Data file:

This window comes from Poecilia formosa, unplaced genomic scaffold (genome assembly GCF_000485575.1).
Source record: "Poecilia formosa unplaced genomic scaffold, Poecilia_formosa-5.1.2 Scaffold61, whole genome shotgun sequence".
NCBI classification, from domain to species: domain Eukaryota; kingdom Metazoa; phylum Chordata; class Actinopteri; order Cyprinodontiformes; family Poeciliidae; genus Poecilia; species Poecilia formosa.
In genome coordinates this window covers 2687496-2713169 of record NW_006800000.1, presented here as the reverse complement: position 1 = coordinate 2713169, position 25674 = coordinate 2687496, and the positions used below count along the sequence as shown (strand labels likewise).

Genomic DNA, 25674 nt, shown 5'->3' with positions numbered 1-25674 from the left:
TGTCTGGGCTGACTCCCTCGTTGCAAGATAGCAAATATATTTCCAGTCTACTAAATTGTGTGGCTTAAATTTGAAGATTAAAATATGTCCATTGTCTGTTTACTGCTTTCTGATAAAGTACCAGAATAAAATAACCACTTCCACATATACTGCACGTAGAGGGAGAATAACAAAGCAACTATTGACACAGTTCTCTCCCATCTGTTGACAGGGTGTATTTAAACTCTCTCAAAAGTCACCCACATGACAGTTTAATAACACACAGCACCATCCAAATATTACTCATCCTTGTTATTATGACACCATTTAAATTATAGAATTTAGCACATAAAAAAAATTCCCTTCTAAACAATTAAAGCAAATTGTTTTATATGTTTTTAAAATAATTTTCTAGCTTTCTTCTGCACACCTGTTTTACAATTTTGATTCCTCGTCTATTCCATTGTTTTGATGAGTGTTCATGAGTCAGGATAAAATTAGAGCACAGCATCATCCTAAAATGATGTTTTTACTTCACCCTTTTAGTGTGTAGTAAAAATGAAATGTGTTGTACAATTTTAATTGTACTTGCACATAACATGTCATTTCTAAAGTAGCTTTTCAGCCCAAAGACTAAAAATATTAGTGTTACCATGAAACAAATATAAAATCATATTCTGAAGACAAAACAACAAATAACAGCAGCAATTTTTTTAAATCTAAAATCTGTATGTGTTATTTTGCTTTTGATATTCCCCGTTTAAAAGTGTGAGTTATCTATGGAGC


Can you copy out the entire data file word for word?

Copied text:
This window comes from Poecilia formosa, unplaced genomic scaffold (genome assembly GCF_000485575.1).
Source record: "Poecilia formosa unplaced genomic scaffold, Poecilia_formosa-5.1.2 Scaffold61, whole genome shotgun sequence".
NCBI classification, from domain to species: domain Eukaryota; kingdom Metazoa; phylum Chordata; class Actinopteri; order Cyprinodontiformes; family Poeciliidae; genus Poecilia; species Poecilia formosa.
In genome coordinates this window covers 2687496-2713169 of record NW_006800000.1, presented here as the reverse complement: position 1 = coordinate 2713169, position 25674 = coordinate 2687496, and the positions used below count along the sequence as shown (strand labels likewise).

Genomic DNA, 25674 nt, shown 5'->3' with positions numbered 1-25674 from the left:
TGTCTGGGCTGACTCCCTCGTTGCAAGATAGCAAATATATTTCCAGTCTACTAAATTGTGTGGCTTAAATTTGAAGATTAAAATATGTCCATTGTCTGTTTACTGCTTTCTGATAAAGTACCAGAATAAAATAACCACTTCCACATATACTGCACGTAGAGGGAGAATAACAAAGCAACTATTGACACAGTTCTCTCCCATCTGTTGACAGGGTGTATTTAAACTCTCTCAAAAGTCACCCACATGACAGTTTAATAACACACAGCACCATCCAAATATTACTCATCCTTGTTATTATGACACCATTTAAATTATAGAATTTAGCACATAAAAAAAATTCCCTTCTAAACAATTAAAGCAAATTGTTTTATATGTTTTTAAAATAATTTTCTAGCTTTCTTCTGCACACCTGTTTTACAATTTTGATTCCTCGTCTATTCCATTGTTTTGATGAGTGTTCATGAGTCAGGATAAAATTAGAGCACAGCATCATCCTAAAATGATGTTTTTACTTCACCCTTTTAGTGTGTAGTAAAAATGAAATGTGTTGTACAATTTTAATTGTACTTGCACATAACATGTCATTTCTAAAGTAGCTTTTCAGCCCAAAGACTAAAAATATTAGTGTTACCATGAAACAAATATAAAATCATATTCTGAAGACAAAACAACAAATAACAGCAGCAATTTTTTTAAATCTAAAATCTGTATGTGTTATTTTGCTTTTGATATTCCCCGTTTAAAAGTGTGAGTTATCTATGGAGC